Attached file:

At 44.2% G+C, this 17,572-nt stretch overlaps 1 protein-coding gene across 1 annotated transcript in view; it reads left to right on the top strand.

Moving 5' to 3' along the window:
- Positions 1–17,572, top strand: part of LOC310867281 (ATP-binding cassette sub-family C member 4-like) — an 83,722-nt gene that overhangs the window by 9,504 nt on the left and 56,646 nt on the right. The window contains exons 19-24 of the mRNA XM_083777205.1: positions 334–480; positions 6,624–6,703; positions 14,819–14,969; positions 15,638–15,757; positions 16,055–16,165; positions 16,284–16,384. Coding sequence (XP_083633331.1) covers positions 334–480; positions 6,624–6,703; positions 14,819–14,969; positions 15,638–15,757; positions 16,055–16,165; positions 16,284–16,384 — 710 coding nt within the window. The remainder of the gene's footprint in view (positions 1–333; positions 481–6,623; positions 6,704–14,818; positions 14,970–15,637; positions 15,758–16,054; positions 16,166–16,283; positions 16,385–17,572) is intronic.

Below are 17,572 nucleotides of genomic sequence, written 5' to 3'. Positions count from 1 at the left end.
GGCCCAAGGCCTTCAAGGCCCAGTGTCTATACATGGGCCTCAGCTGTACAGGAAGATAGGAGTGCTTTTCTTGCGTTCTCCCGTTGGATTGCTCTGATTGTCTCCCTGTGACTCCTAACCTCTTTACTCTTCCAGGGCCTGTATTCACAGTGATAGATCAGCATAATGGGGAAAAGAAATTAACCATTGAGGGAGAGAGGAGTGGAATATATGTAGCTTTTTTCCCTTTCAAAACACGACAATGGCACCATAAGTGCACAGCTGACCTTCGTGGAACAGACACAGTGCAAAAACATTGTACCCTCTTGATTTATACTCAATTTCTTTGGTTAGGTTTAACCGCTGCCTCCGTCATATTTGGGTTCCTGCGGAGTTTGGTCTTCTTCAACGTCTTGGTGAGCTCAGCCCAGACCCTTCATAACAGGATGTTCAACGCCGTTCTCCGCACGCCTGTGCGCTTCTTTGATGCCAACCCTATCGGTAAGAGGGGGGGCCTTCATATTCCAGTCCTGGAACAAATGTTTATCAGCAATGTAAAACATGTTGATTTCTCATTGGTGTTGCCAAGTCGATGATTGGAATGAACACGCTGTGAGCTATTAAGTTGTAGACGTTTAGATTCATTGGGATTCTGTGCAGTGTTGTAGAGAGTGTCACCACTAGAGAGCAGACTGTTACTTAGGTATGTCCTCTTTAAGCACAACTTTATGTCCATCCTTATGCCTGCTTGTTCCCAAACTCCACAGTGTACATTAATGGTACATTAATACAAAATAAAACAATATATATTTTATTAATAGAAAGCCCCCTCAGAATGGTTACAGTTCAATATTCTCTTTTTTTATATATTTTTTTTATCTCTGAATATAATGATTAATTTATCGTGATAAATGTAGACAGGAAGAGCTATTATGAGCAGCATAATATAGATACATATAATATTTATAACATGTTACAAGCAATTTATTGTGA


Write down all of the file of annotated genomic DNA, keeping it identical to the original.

At 44.2% G+C, this 17,572-nt stretch overlaps 1 protein-coding gene across 1 annotated transcript in view; it reads left to right on the top strand.

Moving 5' to 3' along the window:
- Positions 1–17,572, top strand: part of LOC310867281 (ATP-binding cassette sub-family C member 4-like) — an 83,722-nt gene that overhangs the window by 9,504 nt on the left and 56,646 nt on the right. The window contains exons 19-24 of the mRNA XM_083777205.1: positions 334–480; positions 6,624–6,703; positions 14,819–14,969; positions 15,638–15,757; positions 16,055–16,165; positions 16,284–16,384. Coding sequence (XP_083633331.1) covers positions 334–480; positions 6,624–6,703; positions 14,819–14,969; positions 15,638–15,757; positions 16,055–16,165; positions 16,284–16,384 — 710 coding nt within the window. The remainder of the gene's footprint in view (positions 1–333; positions 481–6,623; positions 6,704–14,818; positions 14,970–15,637; positions 15,758–16,054; positions 16,166–16,283; positions 16,385–17,572) is intronic.

Below are 17,572 nucleotides of genomic sequence, written 5' to 3'. Positions count from 1 at the left end.
GGCCCAAGGCCTTCAAGGCCCAGTGTCTATACATGGGCCTCAGCTGTACAGGAAGATAGGAGTGCTTTTCTTGCGTTCTCCCGTTGGATTGCTCTGATTGTCTCCCTGTGACTCCTAACCTCTTTACTCTTCCAGGGCCTGTATTCACAGTGATAGATCAGCATAATGGGGAAAAGAAATTAACCATTGAGGGAGAGAGGAGTGGAATATATGTAGCTTTTTTCCCTTTCAAAACACGACAATGGCACCATAAGTGCACAGCTGACCTTCGTGGAACAGACACAGTGCAAAAACATTGTACCCTCTTGATTTATACTCAATTTCTTTGGTTAGGTTTAACCGCTGCCTCCGTCATATTTGGGTTCCTGCGGAGTTTGGTCTTCTTCAACGTCTTGGTGAGCTCAGCCCAGACCCTTCATAACAGGATGTTCAACGCCGTTCTCCGCACGCCTGTGCGCTTCTTTGATGCCAACCCTATCGGTAAGAGGGGGGGCCTTCATATTCCAGTCCTGGAACAAATGTTTATCAGCAATGTAAAACATGTTGATTTCTCATTGGTGTTGCCAAGTCGATGATTGGAATGAACACGCTGTGAGCTATTAAGTTGTAGACGTTTAGATTCATTGGGATTCTGTGCAGTGTTGTAGAGAGTGTCACCACTAGAGAGCAGACTGTTACTTAGGTATGTCCTCTTTAAGCACAACTTTATGTCCATCCTTATGCCTGCTTGTTCCCAAACTCCACAGTGTACATTAATGGTACATTAATACAAAATAAAACAATATATATTTTATTAATAGAAAGCCCCCTCAGAATGGTTACAGTTCAATATTCTCTTTTTTTATATATTTTTTTTATCTCTGAATATAATGATTAATTTATCGTGATAAATGTAGACAGGAAGAGCTATTATGAGCAGCATAATATAGATACATATAATATTTATAACATGTTACAAGCAATTTATTGTGA